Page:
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Solo 401k Question

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  • Solo 401k Question

    I started my own practice this spring and am now looking at solo 401k vs. SEP IRA vs. SIMPLE IRA.  I have 3 employees.  One of the employees will end the year with just over 1,000 hours but none will have worked for > 1 year.  I was leaning towards solo 401k this year (so I could do a backdoor Roth); then switching to SEP IRA next year.  I understand I cannot do a backdoor roth once the SEP is open but I'm not sure of a better option.

    Does this seem reasonable?  If so, do others have suggestions on where I can open a solo 401k with this practice situation?  Thanks.

  • #2
    Hmm I'm not sure if you can have a solo 401k with the non-spouse 1,000+ hour employee <1yr employee ... need an expert opinion on that.

    Going forward a solo 401k is probably not going to be a solution for your practice. You may consider at a safe harbor 401k, get a consult for a plan design, see how much a plan is going to cost you in admin and employer contributions.

    But you may be too late for 2018, the plan has to be open by 12/31 but there are timing issues I believe including 30 day notices for employees that may make an effective deadline of the end of this week...

    You're correct that having a SEP IRA is going to cause some issues with a yearly backdoor Roth. You can still make your nondeductible contribution.


    • #3
      Safe-harbor 401(k), probably.  If that doesn't work due to cost, then prob SIMPLE-IRA.


      • #4
        Except at Vanguard, you can adopt employee eligibility restrictions for one participant 401k plans. You can restrict those < age 21 and a one year service requirement of >= 1,000 hours.

        However, those requirements must apply to all employees, including you. If you had adopted or amended the one-participant 401k before you had employees, you could have exempted yourself. Now if you exempt current employees, that will apply to all employees meaning you can not adopt a one-participant 401k. If you don't exempt current employees, their are no eligible employees, including you.

        You have the same problem with SEP IRA eligibility. It will apply to you also. With no eligibility restrictions you could adopt a SEP IRA for 2018, but the employer contribution rate must be the same for all employees.

        @Peds is correct that a SIMPLE IRA plan or a Safe Harbor 401k are probably your best choices, but as pointed out by @jacoavlu it is too late for a Safe Harbor 401k plan. There was an October 1 deadline for both a Safe Harbor 401k plan and a SIMPLE IRA plan for 2018. There is a December 1 deadline for a Safe Harbor 401k plan starting January 1, 2019 and 30 days for later plan effective dates. A SIMPLE IRA plan requires a 60 day notice before the effective date.


        • #5
          Check with some 401k plan administrators. You may still be able to start a plan with plan start date after Jan 1st. (say Apr 1 2019).


          • #6
            Thanks everyone.  It sure would have been nice for my accountant to have given me this information earlier this year before hiring any employees, but I guess that's why I should have been on WCI earlier.  It sounds like for 2019 and beyond, Safe Harbor 401k or SIMPLE IRA would be the best option, but I've missed the deadlines for 2018.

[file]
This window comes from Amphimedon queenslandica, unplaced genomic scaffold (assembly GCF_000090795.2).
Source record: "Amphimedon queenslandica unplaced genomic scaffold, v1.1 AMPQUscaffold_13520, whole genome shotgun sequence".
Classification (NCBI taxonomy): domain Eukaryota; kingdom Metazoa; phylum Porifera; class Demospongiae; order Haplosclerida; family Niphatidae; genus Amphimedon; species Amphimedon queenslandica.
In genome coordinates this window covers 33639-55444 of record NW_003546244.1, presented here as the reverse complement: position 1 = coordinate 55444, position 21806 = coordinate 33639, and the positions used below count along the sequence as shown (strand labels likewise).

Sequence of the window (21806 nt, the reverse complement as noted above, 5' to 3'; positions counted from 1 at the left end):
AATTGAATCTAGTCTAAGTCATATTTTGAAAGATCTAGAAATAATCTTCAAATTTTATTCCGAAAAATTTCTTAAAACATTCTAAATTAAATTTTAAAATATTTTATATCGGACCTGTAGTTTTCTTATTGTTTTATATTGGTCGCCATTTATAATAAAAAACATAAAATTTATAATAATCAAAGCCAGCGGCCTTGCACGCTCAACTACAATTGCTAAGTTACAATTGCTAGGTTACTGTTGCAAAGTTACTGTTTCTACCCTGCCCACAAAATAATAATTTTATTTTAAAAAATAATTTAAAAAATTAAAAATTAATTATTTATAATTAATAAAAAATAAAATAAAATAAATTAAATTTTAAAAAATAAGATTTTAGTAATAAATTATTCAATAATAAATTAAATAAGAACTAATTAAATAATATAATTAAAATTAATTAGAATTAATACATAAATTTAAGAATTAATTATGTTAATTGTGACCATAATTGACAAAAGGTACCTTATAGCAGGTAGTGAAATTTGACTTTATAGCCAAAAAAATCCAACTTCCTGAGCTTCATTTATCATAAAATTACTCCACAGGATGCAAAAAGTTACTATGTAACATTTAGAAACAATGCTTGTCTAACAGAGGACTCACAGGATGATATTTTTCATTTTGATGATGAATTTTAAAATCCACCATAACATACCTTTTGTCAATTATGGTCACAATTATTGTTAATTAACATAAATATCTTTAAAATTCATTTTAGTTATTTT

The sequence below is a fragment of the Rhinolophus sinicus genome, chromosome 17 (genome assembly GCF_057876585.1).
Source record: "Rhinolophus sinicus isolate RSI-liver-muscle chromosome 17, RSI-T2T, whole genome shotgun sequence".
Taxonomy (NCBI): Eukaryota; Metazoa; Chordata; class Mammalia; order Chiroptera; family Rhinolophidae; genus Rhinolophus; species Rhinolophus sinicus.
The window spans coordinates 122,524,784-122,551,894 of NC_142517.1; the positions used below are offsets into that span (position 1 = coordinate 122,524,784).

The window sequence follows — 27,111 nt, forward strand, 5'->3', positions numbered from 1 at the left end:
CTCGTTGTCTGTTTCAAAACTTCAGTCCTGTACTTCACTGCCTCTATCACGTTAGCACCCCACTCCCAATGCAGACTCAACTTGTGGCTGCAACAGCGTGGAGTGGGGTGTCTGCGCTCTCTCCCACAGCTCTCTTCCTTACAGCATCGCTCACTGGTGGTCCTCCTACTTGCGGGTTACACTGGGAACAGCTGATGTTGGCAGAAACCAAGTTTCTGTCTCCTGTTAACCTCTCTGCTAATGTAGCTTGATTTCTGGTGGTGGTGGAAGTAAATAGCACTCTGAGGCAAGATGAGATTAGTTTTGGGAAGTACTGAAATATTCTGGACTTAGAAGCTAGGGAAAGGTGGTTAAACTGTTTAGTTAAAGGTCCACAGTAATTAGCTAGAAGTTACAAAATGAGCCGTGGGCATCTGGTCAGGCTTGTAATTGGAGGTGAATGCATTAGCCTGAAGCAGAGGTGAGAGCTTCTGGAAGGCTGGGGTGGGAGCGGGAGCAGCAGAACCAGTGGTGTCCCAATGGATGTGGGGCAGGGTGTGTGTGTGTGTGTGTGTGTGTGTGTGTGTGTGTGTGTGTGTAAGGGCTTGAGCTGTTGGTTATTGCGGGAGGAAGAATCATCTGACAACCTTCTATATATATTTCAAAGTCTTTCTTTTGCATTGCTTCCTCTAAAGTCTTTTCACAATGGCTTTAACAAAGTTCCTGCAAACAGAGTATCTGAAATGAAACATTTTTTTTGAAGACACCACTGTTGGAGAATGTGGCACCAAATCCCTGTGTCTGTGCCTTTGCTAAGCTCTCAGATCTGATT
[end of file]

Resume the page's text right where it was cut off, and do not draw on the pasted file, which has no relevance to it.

@spiritrider and others - do I have any retirement plan options for 2018 left, or should I forget retirement plans and just max out my backdoor Roth and 529 plan etc. for the year?  If I start the SIMPLE IRA plan next year, that would cause problems with the balance I already have in my Roth IRA from the past few years of contributions, correct?


            • #7
              Get started on a Safe Harbor 401k or SIMPLE IRA for 2019 ASAP. You will not be able to start the Safe Harbor 401k until after a 30 days notice to your employees. You will not be able to start a SIMPLE IRA until after a 60 days notice to your employees.

              Your only practical 2018 tax year option is a SEP IRA with an age 21 restriction, but with a 0 years of service restriction. You have until your tax filing deadline including extensions to adopt and contribute to a SEP IRA plan. You may not want to make any contributions until 2019, see below.

              You can select a contribution rate from 1% - 25%, but that same rate must apply to all employees >= age 21 with compensation >= $600 for the year. A W-2 employee's (including an S-Corp 2% shareholder-employee) contributions will be their W-2 Box 1 * the contribution rate.

              If you are a self-employed owner, your contributions are calculated as your net self-employment earnings (business profit - 1/2 SE Tax) * plan contribution rate / (1.0 + plan contribution rate). You can also get this rate from IRS Publication 560 Retirement Plans for Small Business (SEP, SIMPLE, and Qualified Plans), Chapter 5. Table and Worksheets for the Self-Employed, Rate Table for Self-Employed, Page 23. E.g. 15% = 0.15 / 1.15 = 0.130435.

              If you make the SEP IRA contribution after 12/31/18, it will not make you an active participant for 2018 and will not interfere with a Roth conversion done for a Backdoor Roth in 2018.

              If you and your spouse were not active participants in any employer retirement plan for 2018 and have not done the Roth conversion component of a Backdoor Roth. You could take the deduction on a traditional IRA contribution instead.

              SIMPLE IRA contributions would not interfere with any existing Roth IRA balances, but pre-tax balances is all traditional, SEP and SIMPLE IRA accounts on 12/31 cause future pro-rata Roth conversions.